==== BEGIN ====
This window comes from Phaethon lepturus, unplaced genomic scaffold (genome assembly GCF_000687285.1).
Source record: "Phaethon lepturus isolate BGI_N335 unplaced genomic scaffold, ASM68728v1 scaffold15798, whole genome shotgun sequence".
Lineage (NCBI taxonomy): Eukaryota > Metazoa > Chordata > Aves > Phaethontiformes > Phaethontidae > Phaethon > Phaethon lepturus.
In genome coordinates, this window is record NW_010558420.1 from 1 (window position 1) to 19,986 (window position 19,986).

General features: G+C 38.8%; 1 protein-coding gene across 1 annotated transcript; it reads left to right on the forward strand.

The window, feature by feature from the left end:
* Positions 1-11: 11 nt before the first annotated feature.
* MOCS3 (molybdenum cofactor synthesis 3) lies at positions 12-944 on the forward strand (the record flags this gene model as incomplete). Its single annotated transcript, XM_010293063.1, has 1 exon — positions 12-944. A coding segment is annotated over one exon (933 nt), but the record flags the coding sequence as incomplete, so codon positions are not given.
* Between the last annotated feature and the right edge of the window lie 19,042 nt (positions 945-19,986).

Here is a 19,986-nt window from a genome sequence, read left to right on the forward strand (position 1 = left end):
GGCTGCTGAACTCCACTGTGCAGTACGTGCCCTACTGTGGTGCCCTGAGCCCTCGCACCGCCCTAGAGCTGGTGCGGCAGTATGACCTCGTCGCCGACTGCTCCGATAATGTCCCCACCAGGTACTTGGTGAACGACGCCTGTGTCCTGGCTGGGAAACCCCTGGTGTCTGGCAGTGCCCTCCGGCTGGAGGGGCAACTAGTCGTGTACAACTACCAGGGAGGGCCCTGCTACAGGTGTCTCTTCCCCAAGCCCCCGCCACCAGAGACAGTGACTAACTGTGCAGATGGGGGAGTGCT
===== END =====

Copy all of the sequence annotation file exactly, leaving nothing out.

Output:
This window comes from Phaethon lepturus, unplaced genomic scaffold (genome assembly GCF_000687285.1).
Source record: "Phaethon lepturus isolate BGI_N335 unplaced genomic scaffold, ASM68728v1 scaffold15798, whole genome shotgun sequence".
Lineage (NCBI taxonomy): Eukaryota > Metazoa > Chordata > Aves > Phaethontiformes > Phaethontidae > Phaethon > Phaethon lepturus.
In genome coordinates, this window is record NW_010558420.1 from 1 (window position 1) to 19,986 (window position 19,986).

General features: G+C 38.8%; 1 protein-coding gene across 1 annotated transcript; it reads left to right on the forward strand.

The window, feature by feature from the left end:
* Positions 1-11: 11 nt before the first annotated feature.
* MOCS3 (molybdenum cofactor synthesis 3) lies at positions 12-944 on the forward strand (the record flags this gene model as incomplete). Its single annotated transcript, XM_010293063.1, has 1 exon — positions 12-944. A coding segment is annotated over one exon (933 nt), but the record flags the coding sequence as incomplete, so codon positions are not given.
* Between the last annotated feature and the right edge of the window lie 19,042 nt (positions 945-19,986).

Here is a 19,986-nt window from a genome sequence, read left to right on the forward strand (position 1 = left end):
GGCTGCTGAACTCCACTGTGCAGTACGTGCCCTACTGTGGTGCCCTGAGCCCTCGCACCGCCCTAGAGCTGGTGCGGCAGTATGACCTCGTCGCCGACTGCTCCGATAATGTCCCCACCAGGTACTTGGTGAACGACGCCTGTGTCCTGGCTGGGAAACCCCTGGTGTCTGGCAGTGCCCTCCGGCTGGAGGGGCAACTAGTCGTGTACAACTACCAGGGAGGGCCCTGCTACAGGTGTCTCTTCCCCAAGCCCCCGCCACCAGAGACAGTGACTAACTGTGCAGATGGGGGAGTGCT